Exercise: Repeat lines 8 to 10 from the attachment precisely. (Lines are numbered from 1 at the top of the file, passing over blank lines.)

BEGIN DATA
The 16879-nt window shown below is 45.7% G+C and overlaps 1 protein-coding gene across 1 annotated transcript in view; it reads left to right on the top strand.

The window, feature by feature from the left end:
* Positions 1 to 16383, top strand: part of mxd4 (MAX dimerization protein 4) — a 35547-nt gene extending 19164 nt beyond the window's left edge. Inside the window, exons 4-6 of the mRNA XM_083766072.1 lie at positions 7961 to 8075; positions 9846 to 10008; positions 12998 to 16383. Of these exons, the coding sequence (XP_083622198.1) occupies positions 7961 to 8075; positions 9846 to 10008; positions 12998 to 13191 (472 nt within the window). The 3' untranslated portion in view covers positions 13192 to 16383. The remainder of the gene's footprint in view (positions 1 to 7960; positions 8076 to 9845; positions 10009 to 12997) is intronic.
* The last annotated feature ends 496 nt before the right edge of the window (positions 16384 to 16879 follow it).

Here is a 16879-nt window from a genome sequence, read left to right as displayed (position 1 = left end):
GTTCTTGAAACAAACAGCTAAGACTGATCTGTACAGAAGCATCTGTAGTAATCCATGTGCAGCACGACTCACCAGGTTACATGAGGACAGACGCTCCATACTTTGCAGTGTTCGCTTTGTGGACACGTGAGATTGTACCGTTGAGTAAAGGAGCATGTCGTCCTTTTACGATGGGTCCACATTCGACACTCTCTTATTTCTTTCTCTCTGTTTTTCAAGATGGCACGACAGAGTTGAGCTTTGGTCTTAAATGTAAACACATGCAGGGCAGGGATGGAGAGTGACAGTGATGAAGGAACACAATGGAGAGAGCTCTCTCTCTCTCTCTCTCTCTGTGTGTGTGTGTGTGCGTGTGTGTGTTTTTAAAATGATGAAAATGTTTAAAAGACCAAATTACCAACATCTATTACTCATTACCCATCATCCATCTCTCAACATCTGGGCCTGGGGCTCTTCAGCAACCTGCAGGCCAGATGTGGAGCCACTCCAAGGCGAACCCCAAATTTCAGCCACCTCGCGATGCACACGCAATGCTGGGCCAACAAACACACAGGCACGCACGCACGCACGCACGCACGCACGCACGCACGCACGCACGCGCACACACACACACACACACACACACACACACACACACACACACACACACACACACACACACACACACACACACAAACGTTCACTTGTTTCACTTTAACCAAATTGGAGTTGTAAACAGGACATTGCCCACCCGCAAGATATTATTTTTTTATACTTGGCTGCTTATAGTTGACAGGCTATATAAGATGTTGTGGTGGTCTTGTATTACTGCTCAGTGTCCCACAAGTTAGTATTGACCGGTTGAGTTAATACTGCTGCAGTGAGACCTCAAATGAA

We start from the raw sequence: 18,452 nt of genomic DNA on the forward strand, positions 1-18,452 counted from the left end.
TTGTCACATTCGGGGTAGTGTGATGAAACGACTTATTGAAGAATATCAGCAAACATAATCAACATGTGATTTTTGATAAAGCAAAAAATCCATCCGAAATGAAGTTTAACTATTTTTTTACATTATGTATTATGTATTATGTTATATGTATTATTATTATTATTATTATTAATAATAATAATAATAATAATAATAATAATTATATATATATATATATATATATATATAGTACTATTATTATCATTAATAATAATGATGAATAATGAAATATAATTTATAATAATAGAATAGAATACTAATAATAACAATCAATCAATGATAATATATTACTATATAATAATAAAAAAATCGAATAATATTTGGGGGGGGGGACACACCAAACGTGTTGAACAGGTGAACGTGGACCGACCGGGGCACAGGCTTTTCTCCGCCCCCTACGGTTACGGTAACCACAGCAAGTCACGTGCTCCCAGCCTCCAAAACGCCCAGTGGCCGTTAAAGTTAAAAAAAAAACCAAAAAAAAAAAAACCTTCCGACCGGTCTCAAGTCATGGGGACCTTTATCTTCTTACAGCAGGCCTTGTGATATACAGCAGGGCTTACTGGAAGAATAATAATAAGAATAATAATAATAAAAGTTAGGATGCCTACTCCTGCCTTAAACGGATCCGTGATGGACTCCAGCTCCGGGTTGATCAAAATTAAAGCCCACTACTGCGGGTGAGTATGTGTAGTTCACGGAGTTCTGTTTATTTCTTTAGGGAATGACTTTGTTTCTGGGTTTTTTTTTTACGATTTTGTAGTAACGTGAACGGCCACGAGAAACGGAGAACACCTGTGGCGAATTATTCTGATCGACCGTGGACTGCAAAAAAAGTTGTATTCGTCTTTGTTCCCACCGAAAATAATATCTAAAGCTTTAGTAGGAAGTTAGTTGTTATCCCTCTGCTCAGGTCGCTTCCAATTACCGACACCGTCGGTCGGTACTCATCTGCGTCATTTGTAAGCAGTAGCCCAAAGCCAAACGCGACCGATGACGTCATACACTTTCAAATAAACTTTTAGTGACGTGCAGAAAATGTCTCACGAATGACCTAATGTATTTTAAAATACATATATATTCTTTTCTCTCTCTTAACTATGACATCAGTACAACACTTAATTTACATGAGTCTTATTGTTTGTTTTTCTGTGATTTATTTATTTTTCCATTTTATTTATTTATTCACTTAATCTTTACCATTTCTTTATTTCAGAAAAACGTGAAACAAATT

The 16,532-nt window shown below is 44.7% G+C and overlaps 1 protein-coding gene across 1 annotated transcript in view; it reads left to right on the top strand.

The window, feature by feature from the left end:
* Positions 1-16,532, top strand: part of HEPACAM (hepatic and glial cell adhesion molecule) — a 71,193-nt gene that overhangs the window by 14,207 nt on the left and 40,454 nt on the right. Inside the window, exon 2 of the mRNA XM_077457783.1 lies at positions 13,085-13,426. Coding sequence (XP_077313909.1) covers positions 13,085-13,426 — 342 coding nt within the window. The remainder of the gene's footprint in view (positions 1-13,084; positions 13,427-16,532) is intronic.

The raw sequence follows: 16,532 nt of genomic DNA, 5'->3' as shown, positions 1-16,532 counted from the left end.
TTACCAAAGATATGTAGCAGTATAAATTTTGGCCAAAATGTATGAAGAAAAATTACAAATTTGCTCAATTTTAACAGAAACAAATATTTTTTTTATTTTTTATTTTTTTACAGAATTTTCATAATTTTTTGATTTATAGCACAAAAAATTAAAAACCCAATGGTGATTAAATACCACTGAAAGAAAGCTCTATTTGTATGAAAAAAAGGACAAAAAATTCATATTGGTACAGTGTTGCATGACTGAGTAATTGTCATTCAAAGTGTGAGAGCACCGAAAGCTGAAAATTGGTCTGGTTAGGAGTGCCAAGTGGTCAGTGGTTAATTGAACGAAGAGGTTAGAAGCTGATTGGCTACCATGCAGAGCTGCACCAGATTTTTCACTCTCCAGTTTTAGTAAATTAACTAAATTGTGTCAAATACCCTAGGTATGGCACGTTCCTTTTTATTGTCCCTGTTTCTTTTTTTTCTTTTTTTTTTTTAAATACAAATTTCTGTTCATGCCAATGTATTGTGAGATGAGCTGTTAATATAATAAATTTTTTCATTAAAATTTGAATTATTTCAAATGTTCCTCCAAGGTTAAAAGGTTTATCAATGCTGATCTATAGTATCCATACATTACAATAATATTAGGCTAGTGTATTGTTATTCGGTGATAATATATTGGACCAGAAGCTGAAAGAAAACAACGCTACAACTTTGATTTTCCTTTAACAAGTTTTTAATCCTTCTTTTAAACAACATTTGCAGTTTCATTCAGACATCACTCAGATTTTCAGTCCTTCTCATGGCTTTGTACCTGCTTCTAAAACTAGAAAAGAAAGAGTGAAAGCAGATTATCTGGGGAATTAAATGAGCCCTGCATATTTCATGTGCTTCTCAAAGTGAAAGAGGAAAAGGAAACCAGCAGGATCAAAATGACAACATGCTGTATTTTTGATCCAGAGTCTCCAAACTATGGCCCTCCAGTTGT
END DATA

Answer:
TTGTCACATTCGGGGTAGTGTGATGAAACGACTTATTGAAGAATATCAGCAAACATAATCAACATGTGATTTTTGATAAAGCAAAAAATCCATCCGAAATGAAGTTTAACTATTTTTTTACATTATGTATTATGTATTATGTTATATGTATTATTATTATTATTATTATTAATAATAATAATAATAATAATAATAATAATTATATATATATATATATATATATATATAGTACTATTATTATCATTAATAATAATGATGAATAATGAAATATAATTTATAATAATAGAATAGAATACTAATAATAACAATCAATCAATGATAATATATTACTATATAATAATAAAAAAATCGAATAATATTTGGGGGGGGGGACACACCAAACGTGTTGAACAGGTGAACGTGGACCGACCGGGGCACAGGCTTTTCTCCGCCCCCTACGGTTACGGTAACCACAGCAAGTCACGTGCTCCCAGCCTCCAAAACGCCCAGTGGCCGTTAAAGTTAAAAAAAAAACCAAAAAAAAAAAAACCTTCCGACCGGTCTCAAGTCATGGGGACCTTTATCTTCTTACAGCAGGCCTTGTGATATACAGCAGGGCTTACTGGAAGAATAATAATAAGAATAATAATAATAAAAGTTAGGATGCCTACTCCTGCCTTAAACGGATCCGTGATGGACTCCAGCTCCGGGTTGATCAAAATTAAAGCCCACTACTGCGGGTGAGTATGTGTAGTTCACGGAGTTCTGTTTATTTCTTTAGGGAATGACTTTGTTTCTGGGTTTTTTTTTTACGATTTTGTAGTAACGTGAACGGCCACGAGAAACGGAGAACACCTGTGGCGAATTATTCTGATCGACCGTGGACTGCAAAAAAAGTTGTATTCGTCTTTGTTCCCACCGAAAATAATATCTAAAGCTTTAGTAGGAAGTTAGTTGTTATCCCTCTGCTCAGGTCGCTTCCAATTACCGACACCGTCGGTCGGTACTCATCTGCGTCATTTGTAAGCAGTAGCCCAAAGCCAAACGCGACCGATGACGTCATACACTTTCAAATAAACTTTTAGTGACGTGCAGAAAATGTCTCACGAATGACCTAATGTATTTTAAAATACATATATATTCTTTTCTCTCTCTTAACTATGACATCAGTACAACACTTAATTTACATGAGTCTTATTGTTTGTTTTTCTGTGATTTATTTATTTTTCCATTTTATTTATTTATTCACTTAATCTTTACCATTTCTTTATTTCAGAAAAACGTGAAACAAATT

The 16,532-nt window shown below is 44.7% G+C and overlaps 1 protein-coding gene across 1 annotated transcript in view; it reads left to right on the top strand.

The window, feature by feature from the left end: